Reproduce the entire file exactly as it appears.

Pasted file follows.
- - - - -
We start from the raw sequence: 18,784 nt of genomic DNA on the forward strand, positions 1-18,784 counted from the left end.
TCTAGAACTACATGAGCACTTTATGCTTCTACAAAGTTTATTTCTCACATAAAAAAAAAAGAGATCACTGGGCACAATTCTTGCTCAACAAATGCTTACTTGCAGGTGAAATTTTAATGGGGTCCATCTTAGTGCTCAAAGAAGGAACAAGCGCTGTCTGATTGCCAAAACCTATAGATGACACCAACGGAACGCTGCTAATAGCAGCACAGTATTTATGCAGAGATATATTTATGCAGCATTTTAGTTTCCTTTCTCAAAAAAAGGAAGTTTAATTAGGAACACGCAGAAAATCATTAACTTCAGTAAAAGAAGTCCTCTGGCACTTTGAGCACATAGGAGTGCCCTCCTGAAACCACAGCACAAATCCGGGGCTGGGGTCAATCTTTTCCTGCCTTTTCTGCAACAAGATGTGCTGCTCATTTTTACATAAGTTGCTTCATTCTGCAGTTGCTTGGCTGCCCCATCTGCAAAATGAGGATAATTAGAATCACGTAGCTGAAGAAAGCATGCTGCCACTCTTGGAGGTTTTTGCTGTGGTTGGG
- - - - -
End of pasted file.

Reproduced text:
We start from the raw sequence: 18,784 nt of genomic DNA on the forward strand, positions 1-18,784 counted from the left end.
TCTAGAACTACATGAGCACTTTATGCTTCTACAAAGTTTATTTCTCACATAAAAAAAAAAGAGATCACTGGGCACAATTCTTGCTCAACAAATGCTTACTTGCAGGTGAAATTTTAATGGGGTCCATCTTAGTGCTCAAAGAAGGAACAAGCGCTGTCTGATTGCCAAAACCTATAGATGACACCAACGGAACGCTGCTAATAGCAGCACAGTATTTATGCAGAGATATATTTATGCAGCATTTTAGTTTCCTTTCTCAAAAAAAGGAAGTTTAATTAGGAACACGCAGAAAATCATTAACTTCAGTAAAAGAAGTCCTCTGGCACTTTGAGCACATAGGAGTGCCCTCCTGAAACCACAGCACAAATCCGGGGCTGGGGTCAATCTTTTCCTGCCTTTTCTGCAACAAGATGTGCTGCTCATTTTTACATAAGTTGCTTCATTCTGCAGTTGCTTGGCTGCCCCATCTGCAAAATGAGGATAATTAGAATCACGTAGCTGAAGAAAGCATGCTGCCACTCTTGGAGGTTTTTGCTGTGGTTGGG